Case in point, this interview from this past weekend. Eric Heyl begins:
Roger Clegg is president and general counsel of the Center for Equal Opportunity, a Virginia think tank devoted to issues of race and ethnicity.And so on.
What's this "Center for Equal Opportunity" then?
From to their mission statement:
We work to promote a colorblind society, one within which race and skin color are no longer an issue and so accordingly we oppose admission, hiring, and contracting policies that discriminate, sort, or prefer on the basis of race or ethnicity. We oppose racial gerrymandering. We oppose bilingual education, because it segregates students by national origin, encourages identity politics, and fails to teach children English –the single most important skill they can learn and the most important social glue holding our country together. And, whatever one believes to be an acceptable level of immigration, all should agree that those coming to America must become Americans, and this means that assimilation is not a dirty word, but a national necessity.Let me know how many conservative dog whistles you heard in there.
In any event, wanna know how much the various Scaife foundations (in this case, Sarah Scaife and Allegheny) have given to the organization whose president and general counsel is being interviewed by the Trib's Eric Heyl?
A little over a million dollars, according to the Bridge Project.
- $995,000 from Sarah Scaife Foundation
- $75,000 from Allegheny Foundation
Founded by commentator and former Reagan Administration Civil Rights Director Linda Chavez in 1995, the Center's small staff of five employees includes two of Chavez's adult children. Initially and primarily funded with a founding grant from the Olin Foundation, the Center exists largely on grants from the Bradley Foundation, and the Sarah Scaife Foundation.If you think this isn't a big deal, simply ask yourself, "Would the Center even exist without all that Scaife largess? And if so, what would it look like?" Once you plow through those questions, you'll see that Scaife's money was part of the story all along.
And yet Eric Heyl utterly fails to mention this connection in his interview.
Speaking of connections, in this media market there always seems to be a "Pittsburgh connection" to every story in the news. Take a look at something else Roger Clegg wrote. This was in the National Review Online:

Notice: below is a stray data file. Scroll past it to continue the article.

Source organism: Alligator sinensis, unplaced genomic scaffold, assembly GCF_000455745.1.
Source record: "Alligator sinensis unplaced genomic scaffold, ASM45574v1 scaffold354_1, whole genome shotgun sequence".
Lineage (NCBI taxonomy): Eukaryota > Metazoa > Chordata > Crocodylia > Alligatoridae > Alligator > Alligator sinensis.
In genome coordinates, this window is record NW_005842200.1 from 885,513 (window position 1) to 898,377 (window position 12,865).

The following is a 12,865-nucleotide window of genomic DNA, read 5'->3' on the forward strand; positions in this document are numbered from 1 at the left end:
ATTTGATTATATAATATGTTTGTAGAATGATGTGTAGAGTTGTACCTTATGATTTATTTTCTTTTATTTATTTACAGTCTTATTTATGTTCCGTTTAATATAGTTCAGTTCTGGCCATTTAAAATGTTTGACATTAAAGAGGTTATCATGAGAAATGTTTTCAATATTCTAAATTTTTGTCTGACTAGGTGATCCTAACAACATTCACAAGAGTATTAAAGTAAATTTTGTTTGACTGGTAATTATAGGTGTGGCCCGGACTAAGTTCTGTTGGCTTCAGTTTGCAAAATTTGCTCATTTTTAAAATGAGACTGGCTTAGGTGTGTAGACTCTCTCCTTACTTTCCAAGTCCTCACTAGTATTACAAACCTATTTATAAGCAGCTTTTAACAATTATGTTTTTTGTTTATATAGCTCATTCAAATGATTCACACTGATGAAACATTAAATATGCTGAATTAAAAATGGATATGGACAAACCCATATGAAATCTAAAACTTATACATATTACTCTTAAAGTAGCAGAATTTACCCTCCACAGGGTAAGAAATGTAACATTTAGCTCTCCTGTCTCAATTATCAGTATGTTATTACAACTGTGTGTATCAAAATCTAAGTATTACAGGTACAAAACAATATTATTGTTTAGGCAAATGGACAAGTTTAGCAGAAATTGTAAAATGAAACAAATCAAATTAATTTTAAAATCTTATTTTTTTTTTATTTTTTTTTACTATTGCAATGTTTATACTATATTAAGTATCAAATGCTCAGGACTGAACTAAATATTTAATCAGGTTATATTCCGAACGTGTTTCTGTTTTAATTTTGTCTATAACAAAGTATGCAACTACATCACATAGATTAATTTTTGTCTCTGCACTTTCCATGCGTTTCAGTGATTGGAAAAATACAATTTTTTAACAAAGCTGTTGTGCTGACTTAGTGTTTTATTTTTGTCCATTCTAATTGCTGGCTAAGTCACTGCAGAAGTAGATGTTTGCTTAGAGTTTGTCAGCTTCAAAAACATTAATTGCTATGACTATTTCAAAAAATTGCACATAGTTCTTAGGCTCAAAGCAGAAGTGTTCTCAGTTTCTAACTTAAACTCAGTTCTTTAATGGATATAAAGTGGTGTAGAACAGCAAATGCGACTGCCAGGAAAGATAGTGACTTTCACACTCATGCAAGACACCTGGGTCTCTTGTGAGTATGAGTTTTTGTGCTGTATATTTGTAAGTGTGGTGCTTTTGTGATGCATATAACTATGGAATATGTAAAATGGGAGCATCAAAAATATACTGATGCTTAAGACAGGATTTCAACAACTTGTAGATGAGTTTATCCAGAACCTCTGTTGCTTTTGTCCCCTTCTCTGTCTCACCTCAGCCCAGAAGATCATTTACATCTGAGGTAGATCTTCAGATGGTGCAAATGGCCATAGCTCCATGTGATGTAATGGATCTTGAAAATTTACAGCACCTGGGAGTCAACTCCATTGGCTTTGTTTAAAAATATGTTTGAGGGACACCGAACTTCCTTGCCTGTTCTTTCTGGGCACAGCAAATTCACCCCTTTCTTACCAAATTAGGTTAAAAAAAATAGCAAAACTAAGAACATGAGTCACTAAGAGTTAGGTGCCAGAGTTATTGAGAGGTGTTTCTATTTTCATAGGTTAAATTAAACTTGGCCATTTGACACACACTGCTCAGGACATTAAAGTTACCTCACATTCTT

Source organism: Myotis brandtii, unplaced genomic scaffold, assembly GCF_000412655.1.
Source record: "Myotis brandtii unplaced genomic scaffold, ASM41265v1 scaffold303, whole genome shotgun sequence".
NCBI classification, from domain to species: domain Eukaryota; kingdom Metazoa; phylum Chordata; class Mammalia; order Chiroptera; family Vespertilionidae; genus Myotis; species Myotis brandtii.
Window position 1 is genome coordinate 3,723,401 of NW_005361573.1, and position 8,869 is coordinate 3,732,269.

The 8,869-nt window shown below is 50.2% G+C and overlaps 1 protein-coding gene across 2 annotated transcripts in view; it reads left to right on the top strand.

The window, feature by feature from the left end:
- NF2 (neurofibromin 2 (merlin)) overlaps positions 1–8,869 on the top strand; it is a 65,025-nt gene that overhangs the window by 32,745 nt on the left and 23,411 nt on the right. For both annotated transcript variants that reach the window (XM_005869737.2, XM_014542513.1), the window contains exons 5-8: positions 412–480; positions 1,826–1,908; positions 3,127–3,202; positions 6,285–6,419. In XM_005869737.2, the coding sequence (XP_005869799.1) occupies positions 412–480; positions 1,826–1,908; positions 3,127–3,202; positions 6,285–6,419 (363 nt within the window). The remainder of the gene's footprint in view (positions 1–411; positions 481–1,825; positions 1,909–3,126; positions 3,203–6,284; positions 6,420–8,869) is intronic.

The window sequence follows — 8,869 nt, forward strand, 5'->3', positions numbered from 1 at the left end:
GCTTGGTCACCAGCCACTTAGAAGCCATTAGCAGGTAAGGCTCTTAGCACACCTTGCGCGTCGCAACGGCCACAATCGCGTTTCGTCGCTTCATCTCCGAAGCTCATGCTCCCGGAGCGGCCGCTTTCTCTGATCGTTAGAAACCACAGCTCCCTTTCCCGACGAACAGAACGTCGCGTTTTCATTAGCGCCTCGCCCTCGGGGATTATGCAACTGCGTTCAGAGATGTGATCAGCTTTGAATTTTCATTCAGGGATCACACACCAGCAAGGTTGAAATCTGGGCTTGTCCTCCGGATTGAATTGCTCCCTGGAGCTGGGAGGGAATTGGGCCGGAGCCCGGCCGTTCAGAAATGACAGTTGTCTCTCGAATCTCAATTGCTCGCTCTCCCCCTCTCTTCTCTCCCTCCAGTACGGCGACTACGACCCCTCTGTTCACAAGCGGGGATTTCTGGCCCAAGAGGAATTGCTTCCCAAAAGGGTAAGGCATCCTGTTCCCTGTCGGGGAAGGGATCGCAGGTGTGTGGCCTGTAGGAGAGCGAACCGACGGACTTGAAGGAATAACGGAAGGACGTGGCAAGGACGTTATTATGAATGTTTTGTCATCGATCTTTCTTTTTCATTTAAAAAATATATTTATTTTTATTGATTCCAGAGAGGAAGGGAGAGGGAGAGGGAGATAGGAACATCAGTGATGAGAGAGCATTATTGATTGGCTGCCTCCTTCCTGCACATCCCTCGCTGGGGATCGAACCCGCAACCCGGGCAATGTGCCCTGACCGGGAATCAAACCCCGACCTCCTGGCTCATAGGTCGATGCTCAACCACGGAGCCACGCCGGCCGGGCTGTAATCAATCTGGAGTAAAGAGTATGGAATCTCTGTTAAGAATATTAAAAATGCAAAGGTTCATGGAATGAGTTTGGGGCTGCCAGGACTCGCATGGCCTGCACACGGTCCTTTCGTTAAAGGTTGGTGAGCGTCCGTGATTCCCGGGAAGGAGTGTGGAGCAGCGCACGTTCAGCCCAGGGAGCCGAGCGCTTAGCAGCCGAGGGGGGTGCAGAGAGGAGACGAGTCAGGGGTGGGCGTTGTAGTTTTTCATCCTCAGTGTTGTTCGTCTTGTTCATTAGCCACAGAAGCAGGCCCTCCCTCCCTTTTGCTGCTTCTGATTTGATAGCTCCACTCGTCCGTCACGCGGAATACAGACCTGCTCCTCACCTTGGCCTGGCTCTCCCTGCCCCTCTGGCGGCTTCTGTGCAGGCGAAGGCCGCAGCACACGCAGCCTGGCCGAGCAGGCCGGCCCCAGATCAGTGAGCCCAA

The National Football League is considering the expansion of the “Rooney Rule” to the hiring of general managers. The rule, now limited to head coaches, requires at least one minority to be interviewed by a team filling a vacancy.You know what the "Rooney rule" is, don't you? And where it came from? ESPN has a good summary:
But this is clearly illegal. Title VII of the 1964 Civil Rights Act prohibits racial discrimination in private employment, and that’s what this is. The statute covers hiring, of course, and also makes it illegal for an employer to “classify his . . . applicants for employment” in a way that denies equal treatment on the basis of race.
It might be objected that there’s no harm here, since it’s only requiring an additional interview. But suppose the shoe were on the other foot, and the requirement was that at least one white candidate always be interviewed. Would that fly?
And there will be harm. Suppose that a team normally narrows the field to four candidates and then interviews them. If it keeps this rule, then if you’re white candidate number four, you’re out of luck, because now you have to make way for the minority interviewee. Suppose the team decides to interview a fifth candidate instead. Well, the minority coach who was the tenth choice now leapfrogs over white candidates six, seven, eight, and nine — all out of luck because they are the wrong color. And, of course, if the minority candidate is hired, then one of the white finalists — the one who would have gotten the job otherwise — is out of luck, too.
As the NFL celebrates its ascendant African-American head coaches, somewhere Johnnie Cochran Jr. is smiling.I wonder if Eric Heyl asked about that. And if so, what did that champion of equal opportunity that protector of racial diversity, Roger Clegg, have to say about it? And if Eric Heyl didn't ask about the Pittsburgh Steeler connection to his interviewee, why the heck not?
With the passing of the millennium, O.J. Simpson's defense attorney wondered why there weren't more minority coaches in the league. He and labor law attorney Cyrus Mehri commissioned a comprehensive report that was published in 2002 and detailed a "dismal record of minority hiring."
Although 70 percent of the NFL's players were black, only 28 percent of the assistant coaches and 6 percent of the head coaches were African-Americans.
In 2003, Steelers owner Dan Rooney chaired a committee to study the issue. The result was "The Rooney Rule." Teams were required to interview at least one minority candidate when filling a head coaching position -- or be fined.
"There were some people who said, 'I want to hire whoever I want to hire. You can't be telling us who to hire.' That is your decision," Rooney said. "But we say you must give an opportunity to an African-American or a minority. [Emphasis added.]
On the other hand, considering the Trib and Heyl's interviewee, I can think of about a million reasons why not.